Soil Texture Analysis is done by determining the percentage of sand, silt and clay in a given soil. Those findings are plugged into a texture analysis triangle (see chart below) to determine soil classification. The triangle is used by extending lines from the appropriate starting points, parallel to the side of the triangle, counterclockwise to the side where the line began. For example, if a soil texture analysis discovered 40 percent sand, 40 percent silt and 20 percent clay, the first line would begin on the 40 mark of the “percent sand” side of the triangle, drawn parallel to the “percent silt” side. The second line begins at the 40 mark on the “percent silt” and is drawn parallel to the “percent clay” side. Where those two lines meet is the texture classification of the soil. The third line may be drawn to complete the triangulation, but it is not necessary.
The following table shows examples of different soil textures:
|% Sand||% Silt||% Clay|
|Sandy clay loam||58||15||27|
|Silty clay loam||10||56||34|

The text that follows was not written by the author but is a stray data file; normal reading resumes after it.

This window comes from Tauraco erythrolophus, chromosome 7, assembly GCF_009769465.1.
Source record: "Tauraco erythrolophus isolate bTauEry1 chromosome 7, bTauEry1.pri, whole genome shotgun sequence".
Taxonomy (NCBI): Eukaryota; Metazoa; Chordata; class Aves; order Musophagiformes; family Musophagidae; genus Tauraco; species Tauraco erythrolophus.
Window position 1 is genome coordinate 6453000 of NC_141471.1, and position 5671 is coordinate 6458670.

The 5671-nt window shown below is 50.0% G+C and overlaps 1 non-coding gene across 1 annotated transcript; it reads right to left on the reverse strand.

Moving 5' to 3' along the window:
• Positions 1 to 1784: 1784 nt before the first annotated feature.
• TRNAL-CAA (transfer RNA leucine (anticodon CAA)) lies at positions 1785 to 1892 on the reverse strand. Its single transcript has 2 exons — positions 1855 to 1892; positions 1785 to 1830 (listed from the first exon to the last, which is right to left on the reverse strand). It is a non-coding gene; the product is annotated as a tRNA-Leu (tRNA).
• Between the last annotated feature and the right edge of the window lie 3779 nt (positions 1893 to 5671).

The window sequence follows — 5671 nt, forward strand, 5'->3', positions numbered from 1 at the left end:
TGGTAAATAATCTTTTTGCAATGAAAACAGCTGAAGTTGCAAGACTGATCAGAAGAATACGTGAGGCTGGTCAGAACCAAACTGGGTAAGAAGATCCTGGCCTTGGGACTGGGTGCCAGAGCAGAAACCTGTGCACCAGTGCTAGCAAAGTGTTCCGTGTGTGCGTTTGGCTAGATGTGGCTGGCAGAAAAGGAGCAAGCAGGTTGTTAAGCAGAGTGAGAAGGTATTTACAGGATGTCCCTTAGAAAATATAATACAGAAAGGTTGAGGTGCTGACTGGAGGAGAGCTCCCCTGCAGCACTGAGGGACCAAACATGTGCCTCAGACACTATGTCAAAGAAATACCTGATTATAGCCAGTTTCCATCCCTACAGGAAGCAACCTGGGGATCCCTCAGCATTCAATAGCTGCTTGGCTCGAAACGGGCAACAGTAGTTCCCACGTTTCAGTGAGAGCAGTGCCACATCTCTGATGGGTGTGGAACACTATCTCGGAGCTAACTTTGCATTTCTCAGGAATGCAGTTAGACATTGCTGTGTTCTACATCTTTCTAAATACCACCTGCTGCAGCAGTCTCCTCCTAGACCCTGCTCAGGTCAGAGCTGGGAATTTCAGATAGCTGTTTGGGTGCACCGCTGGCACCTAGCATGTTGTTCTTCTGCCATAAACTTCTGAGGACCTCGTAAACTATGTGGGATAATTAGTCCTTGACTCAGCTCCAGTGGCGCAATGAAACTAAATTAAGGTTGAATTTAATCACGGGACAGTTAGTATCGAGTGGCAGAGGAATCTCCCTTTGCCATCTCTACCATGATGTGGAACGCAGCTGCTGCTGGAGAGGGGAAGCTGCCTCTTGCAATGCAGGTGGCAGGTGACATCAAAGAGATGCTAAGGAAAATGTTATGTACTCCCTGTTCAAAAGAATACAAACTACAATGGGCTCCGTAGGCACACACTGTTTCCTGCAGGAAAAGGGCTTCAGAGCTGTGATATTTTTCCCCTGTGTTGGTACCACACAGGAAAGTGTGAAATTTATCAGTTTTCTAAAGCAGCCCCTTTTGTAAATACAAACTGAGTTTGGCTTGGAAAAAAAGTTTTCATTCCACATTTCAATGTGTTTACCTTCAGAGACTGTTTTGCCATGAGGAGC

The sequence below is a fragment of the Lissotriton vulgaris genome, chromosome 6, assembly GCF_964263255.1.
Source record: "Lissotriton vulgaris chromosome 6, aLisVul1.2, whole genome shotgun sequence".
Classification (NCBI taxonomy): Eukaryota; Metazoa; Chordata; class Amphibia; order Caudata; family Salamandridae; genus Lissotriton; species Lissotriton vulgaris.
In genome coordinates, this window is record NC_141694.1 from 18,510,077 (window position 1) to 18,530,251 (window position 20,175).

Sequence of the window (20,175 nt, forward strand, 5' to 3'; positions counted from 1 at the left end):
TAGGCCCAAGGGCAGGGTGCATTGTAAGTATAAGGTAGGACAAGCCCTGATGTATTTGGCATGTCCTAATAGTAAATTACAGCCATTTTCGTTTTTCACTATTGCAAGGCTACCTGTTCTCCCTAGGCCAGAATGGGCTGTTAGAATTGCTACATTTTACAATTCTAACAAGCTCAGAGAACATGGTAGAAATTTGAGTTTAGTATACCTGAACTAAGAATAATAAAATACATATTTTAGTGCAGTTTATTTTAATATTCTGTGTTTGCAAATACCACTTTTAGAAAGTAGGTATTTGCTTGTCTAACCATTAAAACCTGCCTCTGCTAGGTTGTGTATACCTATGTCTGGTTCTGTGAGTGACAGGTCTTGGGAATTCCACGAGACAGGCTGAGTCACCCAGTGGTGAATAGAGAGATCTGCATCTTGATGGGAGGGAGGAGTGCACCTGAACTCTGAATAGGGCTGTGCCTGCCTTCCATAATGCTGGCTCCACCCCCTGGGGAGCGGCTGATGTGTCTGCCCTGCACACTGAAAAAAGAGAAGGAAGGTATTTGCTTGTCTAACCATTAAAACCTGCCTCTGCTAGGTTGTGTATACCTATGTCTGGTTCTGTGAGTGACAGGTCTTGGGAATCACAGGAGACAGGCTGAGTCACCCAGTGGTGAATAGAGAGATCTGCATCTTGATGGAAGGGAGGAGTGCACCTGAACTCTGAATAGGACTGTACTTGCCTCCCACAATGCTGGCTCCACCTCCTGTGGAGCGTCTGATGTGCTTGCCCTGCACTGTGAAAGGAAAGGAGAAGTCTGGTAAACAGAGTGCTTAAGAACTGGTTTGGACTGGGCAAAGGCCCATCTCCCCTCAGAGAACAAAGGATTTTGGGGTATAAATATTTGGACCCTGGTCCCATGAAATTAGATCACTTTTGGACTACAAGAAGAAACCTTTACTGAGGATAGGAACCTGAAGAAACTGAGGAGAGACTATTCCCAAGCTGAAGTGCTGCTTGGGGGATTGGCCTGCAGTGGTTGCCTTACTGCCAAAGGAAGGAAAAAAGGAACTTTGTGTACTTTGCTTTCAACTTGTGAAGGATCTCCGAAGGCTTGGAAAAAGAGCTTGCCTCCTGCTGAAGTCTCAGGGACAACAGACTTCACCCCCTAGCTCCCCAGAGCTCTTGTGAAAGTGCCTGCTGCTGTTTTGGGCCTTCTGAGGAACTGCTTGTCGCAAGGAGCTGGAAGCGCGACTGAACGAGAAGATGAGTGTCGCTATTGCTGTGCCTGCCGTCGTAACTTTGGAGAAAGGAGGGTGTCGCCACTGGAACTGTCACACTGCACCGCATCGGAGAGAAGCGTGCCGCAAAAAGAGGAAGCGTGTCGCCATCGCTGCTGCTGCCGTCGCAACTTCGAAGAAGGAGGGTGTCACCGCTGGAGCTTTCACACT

|Source: Penn State University|
A simple texture analysis can be conducted by collecting a soil sample in a glass jar or test tube and mixing it with an equal volume of water. The dry sample should be measured (linear from the bottom of the jar to the top of the sample or volumetrically) before water is added. After adding water, shake the container vigorously and then place in a location that will allow it to sit undisturbed for twenty-four hours. The sand particles will settle to the bottom and the silt above that. Clay will settle on top but can take up to two weeks to precipitate out of suspension, which is why it is important to measure the dry sample before adding the water. If the volume of the original sample is known, it is easy to determine the percentage of sand and silt by measuring each layer and calculating what portion it is of the whole sample. Once the percent sand and silt is determined, use the texture analysis chart to classify the sample.